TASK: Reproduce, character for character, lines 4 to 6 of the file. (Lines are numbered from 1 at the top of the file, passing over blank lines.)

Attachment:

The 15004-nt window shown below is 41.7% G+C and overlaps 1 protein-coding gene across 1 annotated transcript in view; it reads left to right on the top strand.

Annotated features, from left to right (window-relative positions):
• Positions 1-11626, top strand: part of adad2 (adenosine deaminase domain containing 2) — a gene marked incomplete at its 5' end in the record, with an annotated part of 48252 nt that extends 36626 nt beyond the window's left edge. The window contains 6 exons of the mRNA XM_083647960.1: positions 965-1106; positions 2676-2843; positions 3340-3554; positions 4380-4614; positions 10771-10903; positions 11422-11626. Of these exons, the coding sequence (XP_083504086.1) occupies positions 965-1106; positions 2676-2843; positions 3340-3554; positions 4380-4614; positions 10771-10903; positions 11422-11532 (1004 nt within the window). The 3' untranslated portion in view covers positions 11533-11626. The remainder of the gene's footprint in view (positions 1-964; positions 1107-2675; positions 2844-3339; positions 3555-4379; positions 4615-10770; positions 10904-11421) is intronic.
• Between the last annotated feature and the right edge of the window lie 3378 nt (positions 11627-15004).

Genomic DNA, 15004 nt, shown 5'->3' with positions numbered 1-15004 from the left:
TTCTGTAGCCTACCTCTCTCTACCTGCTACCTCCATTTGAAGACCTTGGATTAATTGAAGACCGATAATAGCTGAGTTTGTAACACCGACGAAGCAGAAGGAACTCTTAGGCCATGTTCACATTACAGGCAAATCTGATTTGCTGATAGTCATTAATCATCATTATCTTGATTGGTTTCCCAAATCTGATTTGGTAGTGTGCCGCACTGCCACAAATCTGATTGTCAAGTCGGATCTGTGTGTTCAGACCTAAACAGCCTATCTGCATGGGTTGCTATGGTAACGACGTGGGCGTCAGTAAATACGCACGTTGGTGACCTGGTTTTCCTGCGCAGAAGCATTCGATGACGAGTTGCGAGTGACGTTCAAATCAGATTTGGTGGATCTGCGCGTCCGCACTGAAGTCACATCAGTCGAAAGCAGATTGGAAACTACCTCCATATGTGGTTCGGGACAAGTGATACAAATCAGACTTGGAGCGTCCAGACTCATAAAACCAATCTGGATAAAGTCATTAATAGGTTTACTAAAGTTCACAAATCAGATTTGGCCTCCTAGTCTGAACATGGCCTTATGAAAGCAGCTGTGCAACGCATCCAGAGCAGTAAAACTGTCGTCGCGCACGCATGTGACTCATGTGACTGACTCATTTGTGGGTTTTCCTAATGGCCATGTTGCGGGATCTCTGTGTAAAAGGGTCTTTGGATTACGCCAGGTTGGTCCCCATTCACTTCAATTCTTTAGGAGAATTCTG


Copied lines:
• Between the last annotated feature and the right edge of the window lie 3378 nt (positions 11627-15004).

Genomic DNA, 15004 nt, shown 5'->3' with positions numbered 1-15004 from the left:
TTCTGTAGCCTACCTCTCTCTACCTGCTACCTCCATTTGAAGACCTTGGATTAATTGAAGACCGATAATAGCTGAGTTTGTAACACCGACGAAGCAGAAGGAACTCTTAGGCCATGTTCACATTACAGGCAAATCTGATTTGCTGATAGTCATTAATCATCATTATCTTGATTGGTTTCCCAAATCTGATTTGGTAGTGTGCCGCACTGCCACAAATCTGATTGTCAAGTCGGATCTGTGTGTTCAGACCTAAACAGCCTATCTGCATGGGTTGCTATGGTAACGACGTGGGCGTCAGTAAATACGCACGTTGGTGACCTGGTTTTCCTGCGCAGAAGCATTCGATGACGAGTTGCGAGTGACGTTCAAATCAGATTTGGTGGATCTGCGCGTCCGCACTGAAGTCACATCAGTCGAAAGCAGATTGGAAACTACCTCCATATGTGGTTCGGGACAAGTGATACAAATCAGACTTGGAGCGTCCAGACTCATAAAACCAATCTGGATAAAGTCATTAATAGGTTTACTAAAGTTCACAAATCAGATTTGGCCTCCTAGTCTGAACATGGCCTTATGAAAGCAGCTGTGCAACGCATCCAGAGCAGTAAAACTGTCGTCGCGCACGCATGTGACTCATGTGACTGACTCATTTGTGGGTTTTCCTAATGGCCATGTTGCGGGATCTCTGTGTAAAAGGGTCTTTGGATTACGCCAGGTTGGTCCCCATTCACTTCAATTCTTTAGGAGAATTCTG